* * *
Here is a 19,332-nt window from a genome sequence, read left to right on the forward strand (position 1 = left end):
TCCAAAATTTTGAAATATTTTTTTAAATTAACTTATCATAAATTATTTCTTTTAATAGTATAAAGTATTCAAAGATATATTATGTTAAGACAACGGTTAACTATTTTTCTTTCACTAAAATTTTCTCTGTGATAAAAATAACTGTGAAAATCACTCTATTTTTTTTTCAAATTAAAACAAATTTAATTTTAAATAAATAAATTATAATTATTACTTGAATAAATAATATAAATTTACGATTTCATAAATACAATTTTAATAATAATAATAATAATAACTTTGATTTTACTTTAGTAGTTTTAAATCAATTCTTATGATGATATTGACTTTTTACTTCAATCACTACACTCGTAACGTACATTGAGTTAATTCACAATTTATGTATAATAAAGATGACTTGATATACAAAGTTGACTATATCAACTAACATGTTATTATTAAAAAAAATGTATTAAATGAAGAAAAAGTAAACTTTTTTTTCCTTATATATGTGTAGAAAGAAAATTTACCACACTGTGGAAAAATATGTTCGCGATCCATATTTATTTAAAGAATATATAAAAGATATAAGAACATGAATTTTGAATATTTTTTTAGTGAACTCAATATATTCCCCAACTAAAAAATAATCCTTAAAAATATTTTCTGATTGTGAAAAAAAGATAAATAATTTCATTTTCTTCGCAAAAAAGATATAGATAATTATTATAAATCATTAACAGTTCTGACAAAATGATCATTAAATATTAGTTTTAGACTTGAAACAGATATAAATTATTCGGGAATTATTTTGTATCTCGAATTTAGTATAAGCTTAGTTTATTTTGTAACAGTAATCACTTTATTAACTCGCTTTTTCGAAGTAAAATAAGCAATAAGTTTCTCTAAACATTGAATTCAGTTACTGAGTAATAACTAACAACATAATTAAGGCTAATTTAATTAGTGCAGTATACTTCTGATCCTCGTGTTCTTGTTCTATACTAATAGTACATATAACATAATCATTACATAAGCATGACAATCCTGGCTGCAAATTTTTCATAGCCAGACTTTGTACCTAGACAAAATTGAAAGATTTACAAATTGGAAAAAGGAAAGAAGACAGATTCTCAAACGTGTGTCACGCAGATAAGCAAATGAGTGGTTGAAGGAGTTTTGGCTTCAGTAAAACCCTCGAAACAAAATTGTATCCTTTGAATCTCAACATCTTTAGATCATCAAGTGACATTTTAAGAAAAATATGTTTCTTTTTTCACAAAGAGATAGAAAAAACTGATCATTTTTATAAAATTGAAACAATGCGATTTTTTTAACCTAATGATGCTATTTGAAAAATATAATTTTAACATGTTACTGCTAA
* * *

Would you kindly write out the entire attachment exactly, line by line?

Here is a 19,332-nt window from a genome sequence, read left to right on the forward strand (position 1 = left end):
TCCAAAATTTTGAAATATTTTTTTAAATTAACTTATCATAAATTATTTCTTTTAATAGTATAAAGTATTCAAAGATATATTATGTTAAGACAACGGTTAACTATTTTTCTTTCACTAAAATTTTCTCTGTGATAAAAATAACTGTGAAAATCACTCTATTTTTTTTTCAAATTAAAACAAATTTAATTTTAAATAAATAAATTATAATTATTACTTGAATAAATAATATAAATTTACGATTTCATAAATACAATTTTAATAATAATAATAATAATAACTTTGATTTTACTTTAGTAGTTTTAAATCAATTCTTATGATGATATTGACTTTTTACTTCAATCACTACACTCGTAACGTACATTGAGTTAATTCACAATTTATGTATAATAAAGATGACTTGATATACAAAGTTGACTATATCAACTAACATGTTATTATTAAAAAAAATGTATTAAATGAAGAAAAAGTAAACTTTTTTTTCCTTATATATGTGTAGAAAGAAAATTTACCACACTGTGGAAAAATATGTTCGCGATCCATATTTATTTAAAGAATATATAAAAGATATAAGAACATGAATTTTGAATATTTTTTTAGTGAACTCAATATATTCCCCAACTAAAAAATAATCCTTAAAAATATTTTCTGATTGTGAAAAAAAGATAAATAATTTCATTTTCTTCGCAAAAAAGATATAGATAATTATTATAAATCATTAACAGTTCTGACAAAATGATCATTAAATATTAGTTTTAGACTTGAAACAGATATAAATTATTCGGGAATTATTTTGTATCTCGAATTTAGTATAAGCTTAGTTTATTTTGTAACAGTAATCACTTTATTAACTCGCTTTTTCGAAGTAAAATAAGCAATAAGTTTCTCTAAACATTGAATTCAGTTACTGAGTAATAACTAACAACATAATTAAGGCTAATTTAATTAGTGCAGTATACTTCTGATCCTCGTGTTCTTGTTCTATACTAATAGTACATATAACATAATCATTACATAAGCATGACAATCCTGGCTGCAAATTTTTCATAGCCAGACTTTGTACCTAGACAAAATTGAAAGATTTACAAATTGGAAAAAGGAAAGAAGACAGATTCTCAAACGTGTGTCACGCAGATAAGCAAATGAGTGGTTGAAGGAGTTTTGGCTTCAGTAAAACCCTCGAAACAAAATTGTATCCTTTGAATCTCAACATCTTTAGATCATCAAGTGACATTTTAAGAAAAATATGTTTCTTTTTTCACAAAGAGATAGAAAAAACTGATCATTTTTATAAAATTGAAACAATGCGATTTTTTTAACCTAATGATGCTATTTGAAAAATATAATTTTAACATGTTACTGCTAA